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After reading my friend Jen's blog recap of state conference, I realized there is definitely a lack of stuff out there on the internet about DAR (Daughters of the American Revolution) in general, especially in a day and age where technology is so important. I think that it is even more important for growing and maintaining junior membership in the organization. I must admit... as a Gilmore Girls fan my first impressions of DAR were Emily Gilmore. Good thing I love Kelly Bishop!
|I cropped this photo so the under-18 pages would not be pictured.|
This is a group of the pages with our State Regent.
So, despite my past hesitancy to talk publicly here about DAR, I'm ready to talk. I have only been a member for just over a year now, and I do not pretend to represent the organization. I am also only using photos that the official conference photographer took (or that my blogger friends knew would be shared) to respect the privacy of the ladies. But I think it's important as a Junior Member to talk to others about it, especially since I know my readership is mostly women like myself.
To join the DAR, you have to prove your lineal, blood line descent from an ancestor who aided in achieving American independence. I did this on my father's side by collecting documents such as death certificates and marriage certificates to prove my line. Once you are a member, you are authorized to purchase and wear insignia, then add to your insignia over time based on your qualifications. Yes, you have to be qualified and verified for your pins! My favorite is my DAR Serving the Nation pin for my military service. There is an order of precedence for pins, just like awards in the military.
|Photo of me wearing my insignia|
As an under-35 member, you are considered a Junior in the organization. And as a Junior, you may choose to serve as a Page, acting as hostesses, errand-runners, personal assistants, and flag-bearers at state and national events. This year, at my second state conference, I chose to serve as a page. I was selected to be a personal page, and I had a fantastic (and exhausting) weekend serving.
Learn more after the jump!
Learn more after the jump!
I must admit, being a personal page, or a page in general, is a lot like being an aide or adjutant working on military events and ceremonies. You have a lot to remember (who are the VIPs, what order is the processional?), you're thinking on your feet, and you have to be professional and courteous at all times. You have to anticipate the needs of the lady you are serving! I had on-hand Shout wipes, breathmints, a sewing kit, bandaids, and more just in case. (Thankfully, there are handbooks for pages, and Page Chairmen to assist you all along the way.) The Page Room is your sanctuary, a place you can finally get off your feet or have other pages assist you with big tasks. You can expect to be on your feet 14 hours a day.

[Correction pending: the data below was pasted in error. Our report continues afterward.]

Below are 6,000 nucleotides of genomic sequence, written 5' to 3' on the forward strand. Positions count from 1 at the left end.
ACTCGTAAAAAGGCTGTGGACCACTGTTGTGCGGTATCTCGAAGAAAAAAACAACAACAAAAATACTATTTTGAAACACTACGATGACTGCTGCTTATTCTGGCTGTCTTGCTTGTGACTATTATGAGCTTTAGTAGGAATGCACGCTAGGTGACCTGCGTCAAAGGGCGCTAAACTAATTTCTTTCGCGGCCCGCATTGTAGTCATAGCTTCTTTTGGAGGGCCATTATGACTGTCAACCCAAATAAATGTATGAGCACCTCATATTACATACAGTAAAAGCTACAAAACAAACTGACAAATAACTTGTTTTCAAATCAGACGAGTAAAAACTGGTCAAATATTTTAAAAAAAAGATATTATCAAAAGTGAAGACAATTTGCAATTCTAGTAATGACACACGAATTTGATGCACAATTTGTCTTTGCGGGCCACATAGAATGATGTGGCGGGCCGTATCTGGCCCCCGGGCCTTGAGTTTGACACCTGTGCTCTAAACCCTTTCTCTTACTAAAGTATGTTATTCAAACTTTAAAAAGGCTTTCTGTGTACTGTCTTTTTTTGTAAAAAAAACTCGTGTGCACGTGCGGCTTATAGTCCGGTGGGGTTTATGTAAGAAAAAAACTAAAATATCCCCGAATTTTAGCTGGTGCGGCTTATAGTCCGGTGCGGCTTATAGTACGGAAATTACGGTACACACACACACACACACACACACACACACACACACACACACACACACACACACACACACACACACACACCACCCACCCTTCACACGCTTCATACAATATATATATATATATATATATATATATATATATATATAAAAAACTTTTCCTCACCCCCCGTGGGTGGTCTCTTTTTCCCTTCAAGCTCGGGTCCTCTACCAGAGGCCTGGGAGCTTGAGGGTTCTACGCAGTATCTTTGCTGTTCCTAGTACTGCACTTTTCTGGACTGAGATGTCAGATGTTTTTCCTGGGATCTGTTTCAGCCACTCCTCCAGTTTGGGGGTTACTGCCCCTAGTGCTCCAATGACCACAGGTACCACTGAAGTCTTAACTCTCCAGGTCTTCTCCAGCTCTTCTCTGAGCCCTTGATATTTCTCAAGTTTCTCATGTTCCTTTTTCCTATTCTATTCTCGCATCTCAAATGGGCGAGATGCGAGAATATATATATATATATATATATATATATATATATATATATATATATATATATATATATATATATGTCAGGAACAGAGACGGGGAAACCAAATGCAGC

|Fellow bloggers Krista, Jen, and me...|
I did splurge a little on that Rebecca Minkoff purse.
The other part of being a Page is dressing in white. You are in white apparel virtually the entire time you serve. It helps identify you as a page, simply put. For me, that meant starting early to get good deals on clothing. I found a white suit (jacket, blouse, skirt, and pants) during a Limited sale online, a white formal gown from JCPenney and another from a Chinese website, and shoes from Payless. I got such good deals, I spent more on hemming my formal dresses than on the dresses themselves! Some girls wear their wedding dresses. I also purchased white gloves on Amazon, as marching bands and JROTCs often wear the same basic gloves you need for evening Page duties. It's hard to find items at first, but if you start planning ahead you can get them for a bargain. Also consider it an investment; I'll be wearing those same formal gowns hopefully for years to come.
|Cheesy formal photo.|
The best part about being a Page is twofold. One, you get to learn the ins and outs of the organization from a very fascinating perspective. My first conference, I attended two events and didn't really meet new people. This time, I attended nearly all of them (at no cost), met all the VIPs, and got the DAR education of a lifetime. Two, you get to become friends with other Pages. I was thrilled to see girls I met at last fall's Junior Retreat, and I'm proud to say that I have real-life friends across Tennessee even as a transplant to the area. We all keep in touch via Facebook.
Why do I enjoy DAR? I not only get to be part of one of the oldest women's organizations in the nation, but one of the most selfless. My work in DAR supports active duty military women, as well as veterans. I'm able to focus my efforts and charity on causes I believe in, all while part of a true non-profit, non-partisan organization.
In addition, the ladies of Tennessee's DAR have embraced me as a family member. They don't care that I wasn't born and raised here, and they are fiercely proud of my military service. They make me feel like a native Tennesseean, and I couldn't be happier to know them.
So if you're interested in DAR, or even just curious, feel free to ask questions. It's not your grandmother's DAR anymore.